South of the Circle is an interactive adventure game, so there isn’t much hands-on gameplay per se. You make choices for how you’d like Peter to respond to those speaking to him, or to his environment, but there are no true dialogue options, just “moods” that determine whether he’s cheery, assertive, or shy with his words.
This actually leads me to my biggest gripe with the game. It’s extremely frustrating how unintuitive the dialogue options can be. They come in the form of symbols and while there is a guide for what each one means on the game’s start screen (as well as a brief description during the initial tutorial) it can be easy to forget what they stand for, leaving you stranded if you don’t memorize or write them down. It wasn’t a problem often, but I did find myself sometimes pressing a random button because I forgot what the little sun symbol meant versus the rectangle one.
South of the Circle also presents you with some dialogue options that are meant to be more impactful than their regular counterparts, but this didn’t seem to hold true when they unravel and became irrelevant during a particular portion of the game. These choices becoming pointless left me extremely confused because up until that point I was led to believe they mattered.
Finally, the only other thing to mention is a few “mini-games” where you get to things like drive a car, calibrate a radio, and at one point aim a gun. But these are so few and far between and super simple so I wouldn’t consider them something worth getting excited about.
Overall the gameplay was pretty standard for the genre and despite its troublesome dialogue system, I liked it well enough.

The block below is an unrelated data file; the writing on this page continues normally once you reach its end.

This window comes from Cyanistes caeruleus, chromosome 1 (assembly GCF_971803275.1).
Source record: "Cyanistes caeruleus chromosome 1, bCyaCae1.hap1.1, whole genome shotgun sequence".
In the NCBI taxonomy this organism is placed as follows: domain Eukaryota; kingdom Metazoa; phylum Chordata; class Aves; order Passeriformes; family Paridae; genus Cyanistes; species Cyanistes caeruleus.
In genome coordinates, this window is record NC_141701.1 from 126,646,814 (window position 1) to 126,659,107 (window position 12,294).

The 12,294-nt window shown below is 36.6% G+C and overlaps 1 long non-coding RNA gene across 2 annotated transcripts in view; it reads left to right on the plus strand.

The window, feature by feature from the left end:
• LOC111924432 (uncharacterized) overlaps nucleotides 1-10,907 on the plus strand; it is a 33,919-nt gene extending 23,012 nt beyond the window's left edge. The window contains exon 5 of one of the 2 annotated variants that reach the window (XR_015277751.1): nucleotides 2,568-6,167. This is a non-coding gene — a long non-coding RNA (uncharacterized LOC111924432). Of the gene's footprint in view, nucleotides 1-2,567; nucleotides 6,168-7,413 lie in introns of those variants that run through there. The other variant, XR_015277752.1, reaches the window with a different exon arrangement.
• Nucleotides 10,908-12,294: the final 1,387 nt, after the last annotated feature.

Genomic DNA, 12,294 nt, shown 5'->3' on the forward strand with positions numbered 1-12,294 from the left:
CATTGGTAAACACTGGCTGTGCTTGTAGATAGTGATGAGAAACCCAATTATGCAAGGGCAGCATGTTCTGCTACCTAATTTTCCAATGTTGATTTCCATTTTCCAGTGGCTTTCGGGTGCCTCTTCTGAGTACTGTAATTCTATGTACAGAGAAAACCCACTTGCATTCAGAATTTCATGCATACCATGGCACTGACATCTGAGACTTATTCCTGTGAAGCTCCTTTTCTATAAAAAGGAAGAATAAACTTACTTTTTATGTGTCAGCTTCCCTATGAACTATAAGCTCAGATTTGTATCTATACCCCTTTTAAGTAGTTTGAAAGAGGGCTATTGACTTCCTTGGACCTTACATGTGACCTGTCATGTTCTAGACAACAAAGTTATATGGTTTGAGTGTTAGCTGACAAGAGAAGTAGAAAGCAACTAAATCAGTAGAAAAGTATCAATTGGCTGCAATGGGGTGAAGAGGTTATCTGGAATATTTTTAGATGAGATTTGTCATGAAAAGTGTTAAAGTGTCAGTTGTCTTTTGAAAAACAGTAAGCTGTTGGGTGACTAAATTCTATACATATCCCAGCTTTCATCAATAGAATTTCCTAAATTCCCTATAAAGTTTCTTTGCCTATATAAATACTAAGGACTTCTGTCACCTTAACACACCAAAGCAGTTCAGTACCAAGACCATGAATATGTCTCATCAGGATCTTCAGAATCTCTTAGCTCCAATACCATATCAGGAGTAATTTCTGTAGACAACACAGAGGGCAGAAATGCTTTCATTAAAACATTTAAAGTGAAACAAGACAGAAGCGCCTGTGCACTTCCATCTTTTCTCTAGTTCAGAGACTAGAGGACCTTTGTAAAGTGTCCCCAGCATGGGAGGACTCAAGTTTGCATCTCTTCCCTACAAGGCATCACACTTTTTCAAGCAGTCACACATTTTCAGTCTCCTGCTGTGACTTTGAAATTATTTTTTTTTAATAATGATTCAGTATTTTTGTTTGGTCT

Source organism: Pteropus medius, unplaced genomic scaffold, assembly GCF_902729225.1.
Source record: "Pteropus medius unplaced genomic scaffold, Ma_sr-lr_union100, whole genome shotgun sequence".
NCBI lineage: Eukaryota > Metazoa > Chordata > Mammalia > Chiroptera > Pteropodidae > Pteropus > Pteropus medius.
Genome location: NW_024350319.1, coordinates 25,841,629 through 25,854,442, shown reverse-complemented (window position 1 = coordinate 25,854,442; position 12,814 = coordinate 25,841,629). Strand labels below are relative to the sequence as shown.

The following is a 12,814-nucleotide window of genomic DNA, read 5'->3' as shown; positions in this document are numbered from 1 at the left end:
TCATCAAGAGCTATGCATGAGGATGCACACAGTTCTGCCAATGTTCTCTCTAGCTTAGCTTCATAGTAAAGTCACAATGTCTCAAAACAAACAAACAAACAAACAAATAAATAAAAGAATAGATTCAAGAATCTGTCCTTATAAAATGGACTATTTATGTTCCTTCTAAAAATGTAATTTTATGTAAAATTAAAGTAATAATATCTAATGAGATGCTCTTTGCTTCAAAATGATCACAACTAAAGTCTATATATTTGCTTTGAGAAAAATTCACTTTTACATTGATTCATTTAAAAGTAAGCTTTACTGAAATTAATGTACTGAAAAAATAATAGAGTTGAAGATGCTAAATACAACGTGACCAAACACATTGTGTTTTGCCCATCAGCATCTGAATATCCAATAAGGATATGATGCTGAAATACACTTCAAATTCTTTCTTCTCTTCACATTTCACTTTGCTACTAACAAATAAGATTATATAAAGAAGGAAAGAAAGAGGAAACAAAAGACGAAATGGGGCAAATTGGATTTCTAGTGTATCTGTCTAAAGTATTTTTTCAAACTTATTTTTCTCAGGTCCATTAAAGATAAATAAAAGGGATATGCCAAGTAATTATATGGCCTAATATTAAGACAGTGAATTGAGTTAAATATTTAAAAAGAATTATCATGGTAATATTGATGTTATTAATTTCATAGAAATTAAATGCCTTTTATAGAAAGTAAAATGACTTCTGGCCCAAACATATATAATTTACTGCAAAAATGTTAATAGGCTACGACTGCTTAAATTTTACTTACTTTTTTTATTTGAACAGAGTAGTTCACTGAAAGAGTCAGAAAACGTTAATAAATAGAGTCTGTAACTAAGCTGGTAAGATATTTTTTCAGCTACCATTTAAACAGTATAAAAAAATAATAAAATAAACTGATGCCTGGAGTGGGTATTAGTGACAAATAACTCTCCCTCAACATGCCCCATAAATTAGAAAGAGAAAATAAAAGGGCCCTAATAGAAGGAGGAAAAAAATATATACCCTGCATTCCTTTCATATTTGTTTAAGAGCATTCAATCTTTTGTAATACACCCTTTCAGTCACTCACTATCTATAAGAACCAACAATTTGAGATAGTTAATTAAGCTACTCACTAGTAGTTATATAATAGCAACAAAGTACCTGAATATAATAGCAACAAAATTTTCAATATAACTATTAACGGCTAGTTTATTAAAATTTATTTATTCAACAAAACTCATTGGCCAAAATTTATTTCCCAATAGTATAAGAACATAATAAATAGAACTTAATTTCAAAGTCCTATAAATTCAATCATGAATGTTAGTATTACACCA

The visual and audio portion of this review was one of the things I was most excited to write. I wasn’t super thrilled with the story and had my gripes about the gameplay, but I can’t deny that South of the Circle is a visual MASTERPIECE. No seriously, the transitional moments between past and present were so well done and the world was so vibrant despite its limited canvas. Looking at this game was a treat. Not only was it colorful without feeling cartoony, but the lack of detail on the characters’ faces added a sense of mystery to who they were that ended up being charming in the end.
I’m actually quite surprised with how much I liked the art style in the end because in the past I have found similar-looking games to be lazy in their approach. Perhaps it speaks to how much State of Play knocked it out of the park with their presentation.
I have a lot of praise for the audio as well. The voice acting was excellent. It surprised me to learn how much voice talent they were able to pull together for such a short game, but none of it was wasted. The actors who voiced Peter and Claire in particular did a great job connecting me to their characters. The music was also really good and worked to bring the suspense and melancholy of certain scenes to life rather well.
These two things are for sure the highlights of this title and by far my favorite takeaway.
I think that in some ways I get what South of the Circle was going for. Its online description says that it’s a narrative experience with a strong focus on the weight of choices, and while I do agree that it heavily centers around that theme, I don’t know if I can agree that it executes it well. Still, it’s a visual masterpiece accompanied by great voice acting and music.
Perhaps, if you’re a bit more easy-going than me and don’t mind the one-note characters and multiple plot points that never really go anywhere, you’ll have a much better time playing this than I did. It’s also worth mentioning that the game itself is rather short, so despite how frustrating it can feel, you aren’t exactly wasting a ton of time making your way through it.
All in all, I wouldn’t completely label this game as not worth playing, but I do suggest tempering your expectations so that there is minimal disappointment as you progress through the story. That isn’t to say I regret playing it, but I don’t think I would’ve missed much if I hadn’t.
Review copy provided by 11 bit studios for the Nintendo Switch. Screenshots taken by reviewer. Featured image courtesy of 11 bit studios.